Monday, 16 September 2013

Sebald’s Natural History

On the back of W. G. Sebald’s The Rings of Saturn the book is classified as Fiction/Memoir/Travel, which must make it hard to locate in the small number of physical off-line bookshops that remain. The puff on the back cover claims that ‘a desperate intensity of feeling is thrillingly counterpoised by the workings of a wonderfully learned and rigorous mind’. I get the learned and rigorous mind bit; I’m less sure about ‘a desperate intensity of feeling’. Or perhaps the desperate intensity of feeling is a sort of low frequency, reflexive attention: a sort of low-intensity intensity. I would imagine that for many readers it is the mood of the book that is its most compelling achievement.
It is the travel aspect of the book that organises the account as the narrator or author-avatar travels around parts of Norfolk and Suffolk and spend time in such uncanny landscapes as Shingle Street. Sebald’s book is endlessly digressive and along the way we learn all sorts of historical facts, some of which are primarily concerned with human affairs while others connect to the history of fishes and landscape. We learn that at some point in time ‘vast shoals of herring were brought in towards the beaches by the wind and the tides and cast ashore, covering miles of coast to a depth of two feet and more’; and we also learn how during a drought in the late 1870s, which killed millions of people, ‘parents exchanged children because they could not bear to watch the dying torment of their own’. The eerily distant echoes across time and across species are not meant to ride over dissimilarities between fish and humans, but is designed I think to set up a situation whereby the catastrophic history of human beings is seen as natural history: that is the sort of weird species humans are, finding more and more complex ways of negotiating misery. So much for Darwin and Dawkins. 
There is one place in the book where the narrator physically leaves England and finds himself in the Netherlands. In the description of Schiphol Airport Sebald undertakes a vivid and characteristic manoeuvre whereby the incidental and trivial is apprehended as something with eternal significance:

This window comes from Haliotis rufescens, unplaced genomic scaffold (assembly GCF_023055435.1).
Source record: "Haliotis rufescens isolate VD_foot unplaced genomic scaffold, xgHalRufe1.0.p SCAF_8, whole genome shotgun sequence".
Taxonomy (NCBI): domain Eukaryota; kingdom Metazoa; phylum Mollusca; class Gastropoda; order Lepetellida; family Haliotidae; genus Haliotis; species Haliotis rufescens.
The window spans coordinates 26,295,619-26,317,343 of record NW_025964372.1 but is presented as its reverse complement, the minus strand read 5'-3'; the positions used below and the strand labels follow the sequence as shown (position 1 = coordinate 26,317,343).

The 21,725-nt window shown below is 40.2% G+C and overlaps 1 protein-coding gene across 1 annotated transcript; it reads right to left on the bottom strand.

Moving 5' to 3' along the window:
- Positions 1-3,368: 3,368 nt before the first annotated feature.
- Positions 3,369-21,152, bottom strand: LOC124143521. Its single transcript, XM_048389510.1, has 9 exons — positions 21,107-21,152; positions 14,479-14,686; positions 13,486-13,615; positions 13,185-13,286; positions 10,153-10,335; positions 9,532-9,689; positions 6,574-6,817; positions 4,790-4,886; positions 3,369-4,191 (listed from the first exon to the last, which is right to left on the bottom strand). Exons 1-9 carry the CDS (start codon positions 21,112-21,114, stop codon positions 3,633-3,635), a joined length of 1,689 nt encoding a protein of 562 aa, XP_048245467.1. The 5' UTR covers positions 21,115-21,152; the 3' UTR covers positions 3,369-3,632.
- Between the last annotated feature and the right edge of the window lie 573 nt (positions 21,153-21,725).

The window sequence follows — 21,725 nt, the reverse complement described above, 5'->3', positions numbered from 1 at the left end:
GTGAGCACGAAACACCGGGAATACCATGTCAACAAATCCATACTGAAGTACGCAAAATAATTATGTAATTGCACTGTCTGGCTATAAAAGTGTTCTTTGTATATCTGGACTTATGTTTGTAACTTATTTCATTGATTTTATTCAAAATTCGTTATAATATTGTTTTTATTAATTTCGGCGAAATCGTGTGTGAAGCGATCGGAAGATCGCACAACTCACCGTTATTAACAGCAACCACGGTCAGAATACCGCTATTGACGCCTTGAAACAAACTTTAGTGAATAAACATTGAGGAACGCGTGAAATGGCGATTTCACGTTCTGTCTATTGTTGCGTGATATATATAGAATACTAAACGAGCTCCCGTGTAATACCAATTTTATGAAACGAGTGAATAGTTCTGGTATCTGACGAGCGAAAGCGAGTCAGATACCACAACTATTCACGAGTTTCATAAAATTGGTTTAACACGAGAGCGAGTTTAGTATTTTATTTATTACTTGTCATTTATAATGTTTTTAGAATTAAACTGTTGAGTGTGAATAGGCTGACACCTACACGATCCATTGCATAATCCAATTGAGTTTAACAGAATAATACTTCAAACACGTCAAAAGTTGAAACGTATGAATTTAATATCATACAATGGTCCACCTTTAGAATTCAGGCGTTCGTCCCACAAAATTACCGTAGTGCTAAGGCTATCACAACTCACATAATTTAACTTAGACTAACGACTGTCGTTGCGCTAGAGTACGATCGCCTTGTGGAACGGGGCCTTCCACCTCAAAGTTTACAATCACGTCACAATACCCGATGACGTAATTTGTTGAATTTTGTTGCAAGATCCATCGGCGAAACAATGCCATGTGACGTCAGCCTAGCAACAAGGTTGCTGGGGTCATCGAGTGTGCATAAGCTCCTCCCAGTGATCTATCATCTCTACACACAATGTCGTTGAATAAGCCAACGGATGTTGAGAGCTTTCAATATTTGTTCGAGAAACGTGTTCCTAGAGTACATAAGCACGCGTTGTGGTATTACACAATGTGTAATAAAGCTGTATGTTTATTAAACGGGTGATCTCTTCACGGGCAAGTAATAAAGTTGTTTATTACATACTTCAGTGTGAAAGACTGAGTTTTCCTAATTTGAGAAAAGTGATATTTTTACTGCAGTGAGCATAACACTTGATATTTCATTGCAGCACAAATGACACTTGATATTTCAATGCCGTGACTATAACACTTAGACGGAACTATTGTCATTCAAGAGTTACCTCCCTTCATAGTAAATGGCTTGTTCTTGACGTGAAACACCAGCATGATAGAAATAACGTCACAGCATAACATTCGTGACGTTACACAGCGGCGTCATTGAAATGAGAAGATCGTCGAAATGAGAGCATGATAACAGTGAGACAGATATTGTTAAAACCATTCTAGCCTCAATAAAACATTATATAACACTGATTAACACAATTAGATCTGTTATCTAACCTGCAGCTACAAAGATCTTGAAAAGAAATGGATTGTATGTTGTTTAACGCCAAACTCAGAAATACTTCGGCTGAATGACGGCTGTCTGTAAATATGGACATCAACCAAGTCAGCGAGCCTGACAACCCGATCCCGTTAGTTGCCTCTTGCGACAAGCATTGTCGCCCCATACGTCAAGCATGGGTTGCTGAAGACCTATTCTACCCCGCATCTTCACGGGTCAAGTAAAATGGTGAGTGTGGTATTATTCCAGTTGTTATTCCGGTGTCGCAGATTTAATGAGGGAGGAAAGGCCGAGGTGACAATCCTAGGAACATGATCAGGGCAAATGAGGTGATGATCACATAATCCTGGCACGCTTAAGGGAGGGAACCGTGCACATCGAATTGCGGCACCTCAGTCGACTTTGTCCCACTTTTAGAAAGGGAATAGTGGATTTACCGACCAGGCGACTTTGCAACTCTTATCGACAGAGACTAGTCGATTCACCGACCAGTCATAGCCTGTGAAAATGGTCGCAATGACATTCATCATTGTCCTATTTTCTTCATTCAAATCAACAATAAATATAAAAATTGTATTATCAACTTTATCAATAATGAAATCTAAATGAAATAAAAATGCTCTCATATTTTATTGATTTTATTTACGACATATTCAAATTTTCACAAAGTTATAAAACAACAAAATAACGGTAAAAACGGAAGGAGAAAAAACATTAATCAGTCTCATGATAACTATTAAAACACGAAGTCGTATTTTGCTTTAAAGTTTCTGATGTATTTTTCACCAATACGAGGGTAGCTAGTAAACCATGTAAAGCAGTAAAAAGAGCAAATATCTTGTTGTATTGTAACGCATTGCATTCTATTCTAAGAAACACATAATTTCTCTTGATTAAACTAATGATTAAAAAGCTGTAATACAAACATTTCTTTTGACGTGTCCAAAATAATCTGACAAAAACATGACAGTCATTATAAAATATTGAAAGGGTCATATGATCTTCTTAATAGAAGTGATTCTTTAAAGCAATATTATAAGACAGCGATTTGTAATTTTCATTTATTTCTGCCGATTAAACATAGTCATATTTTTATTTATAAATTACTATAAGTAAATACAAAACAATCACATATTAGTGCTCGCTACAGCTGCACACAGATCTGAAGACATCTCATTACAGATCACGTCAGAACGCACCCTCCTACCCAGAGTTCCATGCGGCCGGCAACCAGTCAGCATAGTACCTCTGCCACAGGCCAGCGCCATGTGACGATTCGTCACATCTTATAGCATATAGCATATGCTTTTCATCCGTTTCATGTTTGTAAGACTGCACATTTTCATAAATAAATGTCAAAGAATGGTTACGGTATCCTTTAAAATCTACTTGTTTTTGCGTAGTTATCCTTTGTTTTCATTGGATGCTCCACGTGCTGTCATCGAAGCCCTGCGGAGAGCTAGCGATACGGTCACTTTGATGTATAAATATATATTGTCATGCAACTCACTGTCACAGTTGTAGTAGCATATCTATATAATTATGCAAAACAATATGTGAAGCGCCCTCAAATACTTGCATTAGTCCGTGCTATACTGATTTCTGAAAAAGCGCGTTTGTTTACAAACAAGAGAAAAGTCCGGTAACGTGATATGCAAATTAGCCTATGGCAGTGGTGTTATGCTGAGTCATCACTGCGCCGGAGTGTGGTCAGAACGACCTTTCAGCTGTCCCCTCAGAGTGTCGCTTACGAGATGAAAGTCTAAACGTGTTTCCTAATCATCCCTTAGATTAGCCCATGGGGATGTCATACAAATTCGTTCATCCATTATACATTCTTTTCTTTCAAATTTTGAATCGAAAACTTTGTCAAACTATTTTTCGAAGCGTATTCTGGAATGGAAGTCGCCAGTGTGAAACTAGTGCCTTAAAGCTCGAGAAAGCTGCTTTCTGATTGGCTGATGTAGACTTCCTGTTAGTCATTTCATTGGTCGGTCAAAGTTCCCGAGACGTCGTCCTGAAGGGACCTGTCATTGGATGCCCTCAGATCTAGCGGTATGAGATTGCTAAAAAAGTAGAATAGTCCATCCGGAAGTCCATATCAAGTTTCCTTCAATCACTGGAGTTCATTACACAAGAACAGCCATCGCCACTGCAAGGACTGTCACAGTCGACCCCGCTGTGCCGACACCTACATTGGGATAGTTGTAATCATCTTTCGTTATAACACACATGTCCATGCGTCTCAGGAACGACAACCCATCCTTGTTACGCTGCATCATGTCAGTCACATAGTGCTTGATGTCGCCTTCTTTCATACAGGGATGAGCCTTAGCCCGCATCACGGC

… the airport, filled with a murmuring whisper, seemed to me that morning like an anteroom of that undiscovered country from whose bourn no traveller returns. Every now and then the announcers’ voices, disembodied and intoning their messages like angels, would call someone’s name. Passagiers Sandberg en Stromberg naar Copenhagen. Mr Freeman to Lagos. La señora Rodrigo, por favour. Sooner or later the call would come for each and every one of those waiting here. I sat down on one of the upholstered benches where travellers who had spent the night in this place of transit were still asleep, stretched out unconscious or curled up.

In his soporific, but always concentrated prose, Sebald allows the glimpsed possibility to be realised:

Outside, on the tarmac, the summer heat was shimmering, tiny trucks were beetling to and fro, and from the runway aeroplanes with hundreds of people aboard rose, one after another into the blue air. For my part, I must have dozed off for a while as I watched this spectacle, because presently I heard my name from afar, followed by the injunction Immediate boarding at Gate C4 please.

The trivial is our gateway to eternity: but once there, once facing the absolute there is only the trivial. Even if you are a frequent flyer please listen: your nearest emergency exits may well be behind you.

No comments:

Post a Comment